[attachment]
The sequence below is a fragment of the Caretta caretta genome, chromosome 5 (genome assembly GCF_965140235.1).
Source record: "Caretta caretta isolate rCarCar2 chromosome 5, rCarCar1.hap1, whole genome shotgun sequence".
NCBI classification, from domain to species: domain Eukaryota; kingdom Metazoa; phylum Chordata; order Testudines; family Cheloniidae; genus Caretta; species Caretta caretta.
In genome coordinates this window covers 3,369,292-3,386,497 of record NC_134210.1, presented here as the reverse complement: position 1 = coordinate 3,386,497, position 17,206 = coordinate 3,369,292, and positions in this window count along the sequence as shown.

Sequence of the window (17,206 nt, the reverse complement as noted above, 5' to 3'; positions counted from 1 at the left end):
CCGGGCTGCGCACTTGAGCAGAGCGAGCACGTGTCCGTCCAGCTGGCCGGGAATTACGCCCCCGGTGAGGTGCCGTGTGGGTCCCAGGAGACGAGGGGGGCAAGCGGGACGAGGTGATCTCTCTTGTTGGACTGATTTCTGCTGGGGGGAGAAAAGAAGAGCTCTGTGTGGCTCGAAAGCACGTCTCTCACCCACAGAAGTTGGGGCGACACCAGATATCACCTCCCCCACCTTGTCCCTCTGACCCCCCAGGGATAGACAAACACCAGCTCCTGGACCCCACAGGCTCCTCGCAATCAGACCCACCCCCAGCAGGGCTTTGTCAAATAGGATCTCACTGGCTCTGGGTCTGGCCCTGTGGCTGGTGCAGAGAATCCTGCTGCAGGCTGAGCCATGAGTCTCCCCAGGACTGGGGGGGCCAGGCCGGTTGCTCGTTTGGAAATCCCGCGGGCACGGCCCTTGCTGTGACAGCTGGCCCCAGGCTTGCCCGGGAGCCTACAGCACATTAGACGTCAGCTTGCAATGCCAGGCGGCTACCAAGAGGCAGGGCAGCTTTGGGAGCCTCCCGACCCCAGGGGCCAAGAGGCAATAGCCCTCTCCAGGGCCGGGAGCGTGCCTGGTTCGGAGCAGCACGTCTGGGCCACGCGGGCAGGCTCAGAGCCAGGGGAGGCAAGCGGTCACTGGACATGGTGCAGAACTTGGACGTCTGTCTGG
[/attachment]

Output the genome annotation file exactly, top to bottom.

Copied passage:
The sequence below is a fragment of the Caretta caretta genome, chromosome 5 (genome assembly GCF_965140235.1).
Source record: "Caretta caretta isolate rCarCar2 chromosome 5, rCarCar1.hap1, whole genome shotgun sequence".
NCBI classification, from domain to species: domain Eukaryota; kingdom Metazoa; phylum Chordata; order Testudines; family Cheloniidae; genus Caretta; species Caretta caretta.
In genome coordinates this window covers 3,369,292-3,386,497 of record NC_134210.1, presented here as the reverse complement: position 1 = coordinate 3,386,497, position 17,206 = coordinate 3,369,292, and positions in this window count along the sequence as shown.

Sequence of the window (17,206 nt, the reverse complement as noted above, 5' to 3'; positions counted from 1 at the left end):
CCGGGCTGCGCACTTGAGCAGAGCGAGCACGTGTCCGTCCAGCTGGCCGGGAATTACGCCCCCGGTGAGGTGCCGTGTGGGTCCCAGGAGACGAGGGGGGCAAGCGGGACGAGGTGATCTCTCTTGTTGGACTGATTTCTGCTGGGGGGAGAAAAGAAGAGCTCTGTGTGGCTCGAAAGCACGTCTCTCACCCACAGAAGTTGGGGCGACACCAGATATCACCTCCCCCACCTTGTCCCTCTGACCCCCCAGGGATAGACAAACACCAGCTCCTGGACCCCACAGGCTCCTCGCAATCAGACCCACCCCCAGCAGGGCTTTGTCAAATAGGATCTCACTGGCTCTGGGTCTGGCCCTGTGGCTGGTGCAGAGAATCCTGCTGCAGGCTGAGCCATGAGTCTCCCCAGGACTGGGGGGGCCAGGCCGGTTGCTCGTTTGGAAATCCCGCGGGCACGGCCCTTGCTGTGACAGCTGGCCCCAGGCTTGCCCGGGAGCCTACAGCACATTAGACGTCAGCTTGCAATGCCAGGCGGCTACCAAGAGGCAGGGCAGCTTTGGGAGCCTCCCGACCCCAGGGGCCAAGAGGCAATAGCCCTCTCCAGGGCCGGGAGCGTGCCTGGTTCGGAGCAGCACGTCTGGGCCACGCGGGCAGGCTCAGAGCCAGGGGAGGCAAGCGGTCACTGGACATGGTGCAGAACTTGGACGTCTGTCTGG